We took that classic version and added a little Southern accent with some sweet tea moonshine from American Born. Oh yes we did.

Oh, and one more thing. Be careful with this one. It's almost entirely booze.

 

equipment:

cocktail shaker
strainer
highball glass
crushed ice

ingredients:

1 oz black rum
1 oz spiced rum
1 oz white rum
.5 oz Velvet Falernum
.5 oz orgeat syrup
.5 oz orange curaçao 
.5 oz American Born Sweet Tea Moonshine
.5 oz fresh-squeezed lime juice
pineapple and cherry for garnish


method:

Combine all ingredients (except garnish) in a cocktail shaker with ice. Shake to chill and strain into your glass filled with crushed ice. Garnish, kick back and enjoy...y'all.

Corn n' Oil

Everyone loves a classic. Especially a classic cocktail. The tiki-like Corn n' Oil cocktail has a history that goes back for generations, yet still seems hazy, as there are many arguments over the origin and exact recipe.

Frankly, we don't really give a shit where it comes from, 'cause this damn drink is delicious! The odd name likely comes from the look of dark rum floating on top of the clear Falernum. We've used Falernum before, but it's worth another mention.

Originating from the Barbados, Falernum can either be a syrup or, in this case, a low-proof liqueur. Regardless if it's got booze or not, one thing is for sure - it is packed with flavors of lime, clove and almond. Now, of course there's some disagreement in this area too, as some recipes also add ginger, but you get the point. This shit is delicious and you should have some in your liquor cabinet.

 

equipment:

rocks glass
crushed ice

ingredients:

2 oz Velvet Falernum
1.75 oz blackstrap rum
2 dashes Angostura bitters
2 wedges fresh lime

method:

Fill your glass with crushed ice. Pour falernum directly into the glass and float the rum on top. Add bitters and squeeze lime wedges into cocktail. Serve and mix quickly before drinking.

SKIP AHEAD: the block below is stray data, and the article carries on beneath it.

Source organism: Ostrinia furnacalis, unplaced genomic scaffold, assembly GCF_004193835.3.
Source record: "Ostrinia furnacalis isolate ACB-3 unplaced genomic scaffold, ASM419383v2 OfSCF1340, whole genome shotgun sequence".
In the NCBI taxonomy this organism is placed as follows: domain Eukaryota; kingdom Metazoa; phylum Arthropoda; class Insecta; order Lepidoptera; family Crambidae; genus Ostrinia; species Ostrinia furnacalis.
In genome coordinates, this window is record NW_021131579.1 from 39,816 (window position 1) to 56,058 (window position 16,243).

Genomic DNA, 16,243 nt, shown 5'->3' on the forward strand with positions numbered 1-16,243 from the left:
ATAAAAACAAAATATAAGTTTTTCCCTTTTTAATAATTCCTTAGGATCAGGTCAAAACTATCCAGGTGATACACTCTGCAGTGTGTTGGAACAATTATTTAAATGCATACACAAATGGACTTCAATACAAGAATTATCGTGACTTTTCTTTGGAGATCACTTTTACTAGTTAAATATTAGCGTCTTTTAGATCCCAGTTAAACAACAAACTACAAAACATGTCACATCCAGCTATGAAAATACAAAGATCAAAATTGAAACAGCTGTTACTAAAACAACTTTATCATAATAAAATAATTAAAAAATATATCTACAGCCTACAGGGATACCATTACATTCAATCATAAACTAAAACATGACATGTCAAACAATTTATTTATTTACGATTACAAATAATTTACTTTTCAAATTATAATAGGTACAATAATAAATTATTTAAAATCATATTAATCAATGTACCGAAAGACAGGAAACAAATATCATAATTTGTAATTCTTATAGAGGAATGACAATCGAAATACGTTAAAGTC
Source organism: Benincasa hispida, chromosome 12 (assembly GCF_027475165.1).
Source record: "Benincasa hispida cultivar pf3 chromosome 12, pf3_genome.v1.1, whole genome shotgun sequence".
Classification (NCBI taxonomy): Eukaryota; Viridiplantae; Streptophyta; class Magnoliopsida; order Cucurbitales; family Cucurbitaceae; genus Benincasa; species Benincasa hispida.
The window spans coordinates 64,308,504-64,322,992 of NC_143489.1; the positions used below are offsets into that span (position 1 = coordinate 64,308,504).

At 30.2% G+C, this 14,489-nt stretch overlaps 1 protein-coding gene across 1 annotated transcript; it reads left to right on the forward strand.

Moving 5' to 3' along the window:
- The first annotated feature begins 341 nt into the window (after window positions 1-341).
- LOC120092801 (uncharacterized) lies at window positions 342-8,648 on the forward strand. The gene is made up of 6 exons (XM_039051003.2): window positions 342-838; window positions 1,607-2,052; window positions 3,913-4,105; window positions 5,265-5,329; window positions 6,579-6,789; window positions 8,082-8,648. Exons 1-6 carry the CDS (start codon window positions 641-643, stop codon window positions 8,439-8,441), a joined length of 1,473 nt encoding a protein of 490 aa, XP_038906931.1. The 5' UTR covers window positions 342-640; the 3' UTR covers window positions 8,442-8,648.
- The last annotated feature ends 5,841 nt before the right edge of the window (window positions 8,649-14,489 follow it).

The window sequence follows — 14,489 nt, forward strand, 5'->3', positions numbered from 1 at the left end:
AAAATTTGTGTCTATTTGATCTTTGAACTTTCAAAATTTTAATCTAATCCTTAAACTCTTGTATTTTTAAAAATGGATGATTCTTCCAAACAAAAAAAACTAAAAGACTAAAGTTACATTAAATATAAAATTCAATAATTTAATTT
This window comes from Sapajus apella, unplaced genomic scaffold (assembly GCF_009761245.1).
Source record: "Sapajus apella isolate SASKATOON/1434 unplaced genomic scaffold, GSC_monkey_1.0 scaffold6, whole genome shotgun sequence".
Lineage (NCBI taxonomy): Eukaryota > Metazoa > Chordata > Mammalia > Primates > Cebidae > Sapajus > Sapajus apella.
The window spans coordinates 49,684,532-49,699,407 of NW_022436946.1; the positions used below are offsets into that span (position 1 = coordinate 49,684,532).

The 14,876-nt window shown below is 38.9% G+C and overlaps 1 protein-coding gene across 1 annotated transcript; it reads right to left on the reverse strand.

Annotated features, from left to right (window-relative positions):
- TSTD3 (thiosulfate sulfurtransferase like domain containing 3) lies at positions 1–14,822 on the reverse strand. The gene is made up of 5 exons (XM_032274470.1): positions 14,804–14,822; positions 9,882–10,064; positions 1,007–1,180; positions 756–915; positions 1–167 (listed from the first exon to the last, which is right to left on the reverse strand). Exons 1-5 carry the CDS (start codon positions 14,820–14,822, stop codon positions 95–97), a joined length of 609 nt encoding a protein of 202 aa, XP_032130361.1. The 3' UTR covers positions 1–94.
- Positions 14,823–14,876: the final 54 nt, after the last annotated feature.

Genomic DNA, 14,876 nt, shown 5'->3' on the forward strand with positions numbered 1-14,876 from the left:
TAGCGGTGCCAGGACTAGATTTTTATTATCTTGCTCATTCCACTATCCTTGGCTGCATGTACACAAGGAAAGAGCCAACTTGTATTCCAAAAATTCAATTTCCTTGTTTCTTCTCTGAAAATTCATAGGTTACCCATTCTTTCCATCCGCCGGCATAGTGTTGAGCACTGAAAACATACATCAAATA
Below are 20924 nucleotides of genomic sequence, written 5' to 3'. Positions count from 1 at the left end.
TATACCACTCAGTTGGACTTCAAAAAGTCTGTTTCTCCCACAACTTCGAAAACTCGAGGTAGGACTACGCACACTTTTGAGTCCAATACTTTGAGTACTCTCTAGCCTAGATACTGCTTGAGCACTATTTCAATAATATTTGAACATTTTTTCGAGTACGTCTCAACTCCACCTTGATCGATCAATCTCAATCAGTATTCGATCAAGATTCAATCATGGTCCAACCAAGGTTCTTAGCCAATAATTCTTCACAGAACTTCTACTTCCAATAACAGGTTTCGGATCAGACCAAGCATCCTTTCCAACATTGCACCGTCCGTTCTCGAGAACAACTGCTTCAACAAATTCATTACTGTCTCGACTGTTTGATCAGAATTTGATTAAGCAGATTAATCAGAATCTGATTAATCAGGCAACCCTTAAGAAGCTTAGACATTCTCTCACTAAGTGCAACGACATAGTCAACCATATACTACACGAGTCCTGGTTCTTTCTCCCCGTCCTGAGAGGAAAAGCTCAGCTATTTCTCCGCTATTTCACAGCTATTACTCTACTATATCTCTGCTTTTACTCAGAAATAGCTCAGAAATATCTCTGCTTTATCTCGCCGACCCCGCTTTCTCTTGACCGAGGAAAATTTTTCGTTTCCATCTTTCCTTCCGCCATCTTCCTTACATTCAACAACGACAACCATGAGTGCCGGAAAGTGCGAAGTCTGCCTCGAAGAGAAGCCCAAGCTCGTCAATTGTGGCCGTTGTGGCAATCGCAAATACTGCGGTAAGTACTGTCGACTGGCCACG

Grapefruit Hammock Tiki Drink

We've recently announced that our October 3st of the Month theme will be all about Tiki Drinks. We're kinda obsessed with them actually. . .but we're also excited about educating some folks about what Tiki Drinks are all about. 

As we've discussed before, a good Tiki Drink is all about complexity and layers of flavors. They typically start with fresh fruit juices and a combination of rums, but it's the other elements that really make them 'tiki' - the spices, syrups and flavors. 

But it's a common misconception that they have to be sickeningly sweet. In order to set that straight, we've whipped up this grapefruit-based cocktail, using original 'white' grapefruit, not the candy-sweet ruby red variety (thought they will work as well).

But we've also added another fundamental of many Tiki Drinks - Falernum. Falernum is available as a liqueur or flavored syrup and refers to a combination of lime, ginger, spice and almond flavors. It's a key ingredient in the classic Zombie cocktail and adds immediate complexity to cocktails. 

 

The Grapefruit Hammock - a refreshingly tart Tiki Drink from 3st of the Month

equipment:

cocktail shaker
strainer
tiki glass or collins glass

ingredients:

3 oz fresh-squeezed white grapefruit juice
.75 oz aged white rum
.75 oz black rum
.75 oz spiced rum
.75 oz falernum
.5 oz apricot liqueur
pinch freshly-grated nutmeg
fresh grapefruit and cherry for garnish


method:

Combine all ingredients except garnish in a cocktail shaker with ice and shake for 15 seconds to chill. Fill glass with ice and strain cocktail into glass. Garnish and serve.